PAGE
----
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Lander on the Acorn Archimedes

Comparing Lander to Zarch

How Lander's big brother compares to its predecessor

Zarch is the commercial game that David Braben wrote after finishing Lander and sending off the code for inclusion on the Archimedes welcome disc. Zarch was published by the joint Acornsoft/Superior Software label, and it has a lot more features than Lander, though Lander is still a self-contained game (and is therefore the winner of the claim to be the very first ARM game). To quote the author himself, from an article in Retro Gamer Issue 128:

Effectively Lander was a demo - a snapshot at around halfway through development. This is because the code had to go off to be duplicated and packed in with the machines.

Here's the starting point on the launchpad in Lander:

The ship on the launchpad in Acorn Archimedes Lander

And here's the same scene in Zarch:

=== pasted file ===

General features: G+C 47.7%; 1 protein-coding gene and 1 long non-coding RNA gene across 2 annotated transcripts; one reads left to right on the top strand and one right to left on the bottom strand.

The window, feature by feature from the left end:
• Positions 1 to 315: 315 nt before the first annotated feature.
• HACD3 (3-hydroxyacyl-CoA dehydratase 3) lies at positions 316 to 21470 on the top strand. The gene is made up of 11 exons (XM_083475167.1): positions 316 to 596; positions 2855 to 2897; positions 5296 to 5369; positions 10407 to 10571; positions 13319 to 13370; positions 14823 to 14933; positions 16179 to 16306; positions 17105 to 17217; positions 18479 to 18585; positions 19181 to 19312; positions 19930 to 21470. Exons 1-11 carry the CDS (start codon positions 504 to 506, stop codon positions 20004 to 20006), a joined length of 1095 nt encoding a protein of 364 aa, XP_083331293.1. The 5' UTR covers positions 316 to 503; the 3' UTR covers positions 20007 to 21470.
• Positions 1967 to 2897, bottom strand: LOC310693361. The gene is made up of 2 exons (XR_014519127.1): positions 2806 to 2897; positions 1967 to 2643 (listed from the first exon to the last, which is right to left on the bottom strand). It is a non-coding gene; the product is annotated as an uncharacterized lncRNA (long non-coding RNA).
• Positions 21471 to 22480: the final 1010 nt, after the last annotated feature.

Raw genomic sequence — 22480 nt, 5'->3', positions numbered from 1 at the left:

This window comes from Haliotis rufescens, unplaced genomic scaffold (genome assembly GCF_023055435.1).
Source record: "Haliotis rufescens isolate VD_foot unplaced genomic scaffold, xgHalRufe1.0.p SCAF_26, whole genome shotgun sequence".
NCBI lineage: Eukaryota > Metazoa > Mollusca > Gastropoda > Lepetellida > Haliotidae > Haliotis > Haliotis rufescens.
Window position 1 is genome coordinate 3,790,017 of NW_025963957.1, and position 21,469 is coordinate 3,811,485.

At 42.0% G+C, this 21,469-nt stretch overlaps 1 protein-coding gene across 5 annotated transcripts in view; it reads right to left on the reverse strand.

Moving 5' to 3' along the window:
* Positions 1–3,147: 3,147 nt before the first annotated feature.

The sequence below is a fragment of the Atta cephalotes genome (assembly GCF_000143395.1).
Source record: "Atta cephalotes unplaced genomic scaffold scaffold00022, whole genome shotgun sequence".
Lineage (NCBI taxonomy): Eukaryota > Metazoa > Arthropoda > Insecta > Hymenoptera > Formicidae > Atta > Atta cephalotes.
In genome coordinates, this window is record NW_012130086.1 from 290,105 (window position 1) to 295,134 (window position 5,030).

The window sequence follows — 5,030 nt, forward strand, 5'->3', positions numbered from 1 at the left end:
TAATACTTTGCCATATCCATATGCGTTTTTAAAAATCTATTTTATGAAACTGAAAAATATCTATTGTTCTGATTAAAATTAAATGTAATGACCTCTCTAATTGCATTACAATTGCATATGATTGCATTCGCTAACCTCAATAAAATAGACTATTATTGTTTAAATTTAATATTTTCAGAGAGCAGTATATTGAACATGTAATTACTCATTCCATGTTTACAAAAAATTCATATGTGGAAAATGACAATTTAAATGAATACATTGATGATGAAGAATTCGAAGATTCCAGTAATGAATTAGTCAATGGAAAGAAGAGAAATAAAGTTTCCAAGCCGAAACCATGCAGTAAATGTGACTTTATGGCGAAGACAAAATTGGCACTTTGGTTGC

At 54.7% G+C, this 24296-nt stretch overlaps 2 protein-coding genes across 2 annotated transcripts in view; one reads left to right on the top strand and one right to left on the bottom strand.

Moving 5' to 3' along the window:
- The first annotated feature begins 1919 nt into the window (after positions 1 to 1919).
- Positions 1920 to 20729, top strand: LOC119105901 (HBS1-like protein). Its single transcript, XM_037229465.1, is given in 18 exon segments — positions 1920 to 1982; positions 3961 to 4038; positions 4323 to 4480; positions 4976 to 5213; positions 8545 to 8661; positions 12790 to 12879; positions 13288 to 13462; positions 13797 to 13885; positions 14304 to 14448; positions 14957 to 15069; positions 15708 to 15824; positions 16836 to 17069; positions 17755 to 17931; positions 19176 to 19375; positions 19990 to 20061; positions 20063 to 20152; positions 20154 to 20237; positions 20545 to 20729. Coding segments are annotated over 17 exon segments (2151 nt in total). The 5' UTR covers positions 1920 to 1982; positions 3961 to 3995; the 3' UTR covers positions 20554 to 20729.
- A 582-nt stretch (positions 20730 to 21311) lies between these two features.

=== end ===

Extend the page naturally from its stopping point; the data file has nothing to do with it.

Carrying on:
The ship on the launchpad in Zarch

They are clearly very much related, though the landscape shape is subtly different, the shading is slightly better in Zarch, there's a radar and a fancy score bar in the latter... the list goes on.

Here, then, are the main differences between Lander and Zarch. It is not necessarily complete, but it covers everything that I've discovered while looking through the code for Lander.

Tiles at edge of landscapeJaggedSmooth
Trees, buildings, gazebos, rocketsYesYes
Lots of other 3D objectsNoYes
Sea monsterNoYes
Hover modeYesNo
Enemies to fightNoYes
Virus infectionsNoYes
Smart bombsNoYes
Radar and radar installationsNoYes
Falling rocksYesNo
Stars in the upper skyNoYes
Hillier terrain on higher levelsNoYes
Stronger gravity on higher levelsYesYes
Score barTextualGraphical
High scoreYesYes
High score tableNoYes
Competition numberNoYes
FontSystem fontGame font
Demo modeNoYes
You can die on the launchpadYesNo

The games have the same core values - 3D scrolling landscape, mouse-powered flight and so on - and they also share the same steep learning curve. The atmosphere in Lander is rather more sedate, though, as nobody is trying to kill you, and the landscape is a lovely undulating green, untainted by the red viral infection of Zarch.

I bought Zarch, but I have to say that it didn't quite capture me in the way that Lander did. It turns out that they are really quite different games, albeit ones based on the same 3D engine.